Concern over school facilities review draws Liberty High supporters to forum

Commissioners' event in South Carroll focuses on enrollment decline, potential for school closures

September 27, 2012|By Katie V. Jones

In the packed house at the South Carroll Senior and Community Center in Eldersburg this past Wednesday, Sept. 27, there was only one question on the minds of those in the crowd:

"Is Liberty High School closing?"

Rumors about Liberty High being tapped for closure brought people out to a Sept. 27 education forum hosted by County Commissioners Haven Shoemaker and Doug Howard, many shouting from the seats their concerns about the high school's fate.

Currently, Carroll County Public Schools is undergoing a review of school facilities and operations in the light of figures that show declining enrollments. That process has heightened concern that a high school, or other schools, might be closed or declared surplus.

County officials say the need to assess school operations is because fewer students means less dollars from the state based on its formula for spending per pupil.

Without some change, the county school system will see less money because of fewer students, but the same expense in terms of facilities.

On Wednesday, both Howard and Shoemaker told the crowd of PTA leaders and citizens that they did not know what, if any, schools the Carroll County Board of Education might recommend for closing. Liberty is not considered an underenrolled school — in fact, Manchester Valley and North Carroll are the high schools that are currently the most below capacity, according to CCPS figures.

Howard, whose children have been and are still, students at Liberty, tried to allay fears by assuring the crowd he had not heard mention of Liberty.

"I have not heard one serious suggestion that Liberty High School be closed," said Howard, president of the Board of County Commissioners and the representative of the 1st District, which includes Sykesville and Eldersburg.

"I am concerned about closing any school anywhere," he said.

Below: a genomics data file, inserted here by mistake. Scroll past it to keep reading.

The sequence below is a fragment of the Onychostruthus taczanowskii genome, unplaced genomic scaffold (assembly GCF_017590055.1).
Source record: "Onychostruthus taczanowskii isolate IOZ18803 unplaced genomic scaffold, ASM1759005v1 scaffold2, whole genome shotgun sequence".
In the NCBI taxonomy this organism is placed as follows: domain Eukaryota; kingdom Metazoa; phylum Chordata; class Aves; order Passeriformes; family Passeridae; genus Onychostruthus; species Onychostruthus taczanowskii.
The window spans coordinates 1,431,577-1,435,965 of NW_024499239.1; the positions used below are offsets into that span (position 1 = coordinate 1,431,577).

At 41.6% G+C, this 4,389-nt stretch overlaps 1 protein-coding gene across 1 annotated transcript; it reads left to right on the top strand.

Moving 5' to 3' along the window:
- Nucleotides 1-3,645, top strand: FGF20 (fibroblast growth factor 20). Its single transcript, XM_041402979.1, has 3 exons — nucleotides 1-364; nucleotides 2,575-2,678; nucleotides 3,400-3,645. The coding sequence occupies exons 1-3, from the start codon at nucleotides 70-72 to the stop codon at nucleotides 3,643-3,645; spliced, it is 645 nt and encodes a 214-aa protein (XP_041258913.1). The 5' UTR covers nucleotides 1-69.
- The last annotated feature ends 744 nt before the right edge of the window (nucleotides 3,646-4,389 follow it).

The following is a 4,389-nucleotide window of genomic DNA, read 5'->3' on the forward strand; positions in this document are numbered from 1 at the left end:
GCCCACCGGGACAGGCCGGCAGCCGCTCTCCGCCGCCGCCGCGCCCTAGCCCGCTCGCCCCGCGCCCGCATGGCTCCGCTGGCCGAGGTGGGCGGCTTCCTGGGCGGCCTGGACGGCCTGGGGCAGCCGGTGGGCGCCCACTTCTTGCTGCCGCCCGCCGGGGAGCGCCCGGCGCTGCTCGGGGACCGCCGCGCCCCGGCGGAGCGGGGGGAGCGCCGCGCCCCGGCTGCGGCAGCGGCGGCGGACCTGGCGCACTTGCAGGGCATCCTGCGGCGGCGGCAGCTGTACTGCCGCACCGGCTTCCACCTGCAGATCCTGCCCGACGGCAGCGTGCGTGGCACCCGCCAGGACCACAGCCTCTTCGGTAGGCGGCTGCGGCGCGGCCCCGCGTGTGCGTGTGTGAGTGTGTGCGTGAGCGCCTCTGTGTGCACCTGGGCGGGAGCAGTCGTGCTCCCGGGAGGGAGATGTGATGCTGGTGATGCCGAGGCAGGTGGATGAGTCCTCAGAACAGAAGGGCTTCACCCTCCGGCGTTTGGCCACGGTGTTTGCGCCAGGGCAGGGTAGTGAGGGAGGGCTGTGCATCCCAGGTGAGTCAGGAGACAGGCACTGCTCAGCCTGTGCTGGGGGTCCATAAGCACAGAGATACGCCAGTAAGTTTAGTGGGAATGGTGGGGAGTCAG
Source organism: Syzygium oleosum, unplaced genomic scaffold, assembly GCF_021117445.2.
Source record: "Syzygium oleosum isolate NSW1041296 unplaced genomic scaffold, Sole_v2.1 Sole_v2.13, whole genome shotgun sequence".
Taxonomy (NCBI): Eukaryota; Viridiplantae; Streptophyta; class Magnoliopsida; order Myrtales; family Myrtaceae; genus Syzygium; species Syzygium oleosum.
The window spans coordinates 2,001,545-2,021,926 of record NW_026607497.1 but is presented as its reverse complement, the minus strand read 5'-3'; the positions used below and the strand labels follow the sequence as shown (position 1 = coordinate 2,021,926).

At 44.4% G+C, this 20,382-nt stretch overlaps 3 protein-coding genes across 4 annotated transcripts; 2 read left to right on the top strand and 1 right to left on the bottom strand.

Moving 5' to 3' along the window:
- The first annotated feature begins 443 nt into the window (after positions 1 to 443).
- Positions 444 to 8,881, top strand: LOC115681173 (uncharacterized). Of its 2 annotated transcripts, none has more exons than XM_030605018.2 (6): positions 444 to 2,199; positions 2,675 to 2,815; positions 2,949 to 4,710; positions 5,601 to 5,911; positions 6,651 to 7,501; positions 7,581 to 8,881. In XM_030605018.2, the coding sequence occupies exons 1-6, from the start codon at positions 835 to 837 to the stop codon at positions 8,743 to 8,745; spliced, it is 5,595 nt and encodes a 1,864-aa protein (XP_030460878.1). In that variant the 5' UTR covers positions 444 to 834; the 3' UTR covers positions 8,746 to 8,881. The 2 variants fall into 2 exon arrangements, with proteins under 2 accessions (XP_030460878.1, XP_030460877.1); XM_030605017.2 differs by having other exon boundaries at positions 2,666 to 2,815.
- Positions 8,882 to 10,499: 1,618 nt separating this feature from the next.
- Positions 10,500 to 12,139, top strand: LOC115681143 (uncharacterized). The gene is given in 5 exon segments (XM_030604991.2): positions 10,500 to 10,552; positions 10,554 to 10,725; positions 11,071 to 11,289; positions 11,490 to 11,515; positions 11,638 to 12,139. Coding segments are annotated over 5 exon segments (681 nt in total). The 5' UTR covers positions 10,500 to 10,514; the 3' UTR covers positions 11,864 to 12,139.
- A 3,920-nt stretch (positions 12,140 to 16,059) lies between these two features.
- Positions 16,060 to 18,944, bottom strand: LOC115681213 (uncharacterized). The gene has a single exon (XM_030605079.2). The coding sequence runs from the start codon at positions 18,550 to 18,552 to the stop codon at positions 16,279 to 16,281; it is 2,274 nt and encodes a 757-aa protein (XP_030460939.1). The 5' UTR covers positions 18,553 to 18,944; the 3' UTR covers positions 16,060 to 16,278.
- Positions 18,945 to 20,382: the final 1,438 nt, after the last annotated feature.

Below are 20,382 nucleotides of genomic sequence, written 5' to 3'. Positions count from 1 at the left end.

At a meeting on Oct. 10, the Board of Education is scheduled to present a variety of options that might help offset expenses over the next several years.

Shoemaker, who hosted another forum earlier in the week in Hampstead, told residents at the South Carroll meeting that one option will likely include closing two or three of the county's 43 schools — a move that would require some redistricting. Shoemaker said other options may include closing Hashawa Environmental Center in Westminster, cutting back media centers or even staff reductions.

CCPS Superintendent Stephen Guthrie has said the staff report in October will not contain recommendations, but would present options the school board and commissioners may consider to pursue in a public forum.

Those suggestions will be based on a survey it sent out in June, which received 5,320 responses.

Once the Board of Education presents its options, it will send out another survey to gather input, the commissioners said. The school board will then meet with the commissioners on Jan. 9, 2013, to talk about what options to pursue.

From there, if a proposal to close one or more school is formalized, there would be public hearings scheduled. Any school the Board of Education recommends closing must be approved by the State Board of Education before it can be closed.

But Howard urged the crowd to take action now, and asked, "Why are we going down this path at all?"

"People who care about education need to speak up right now," he said. "The Board of Education and Board of (County) Commissioners need to hear it loud and clear."

Howard said that if a school is closed, it is not clear if the school can be reopened in the future, or what the fate of the building would be. He also said that while school population is going down now, projections show it leveling out, and then slowly rising again.

"Carroll County is making its biggest effort ever to build up commerce," Howard said. "Success ... will bring families."

Howard challenged the crowd to learn how candidates for the Board of Education elections stand on the issues.

He invited everyone to attend the commissioners meetings to talk about education. And he encouraged residents to write the Board of Education members and the commissioners.

Thomas Clowes, principal of Liberty High School, attended the forum as well, and told the crowd that if Liberty High's name winds up being on the list released Oct. 10, a meeting would be held Oct. 11 to create a plan of action.

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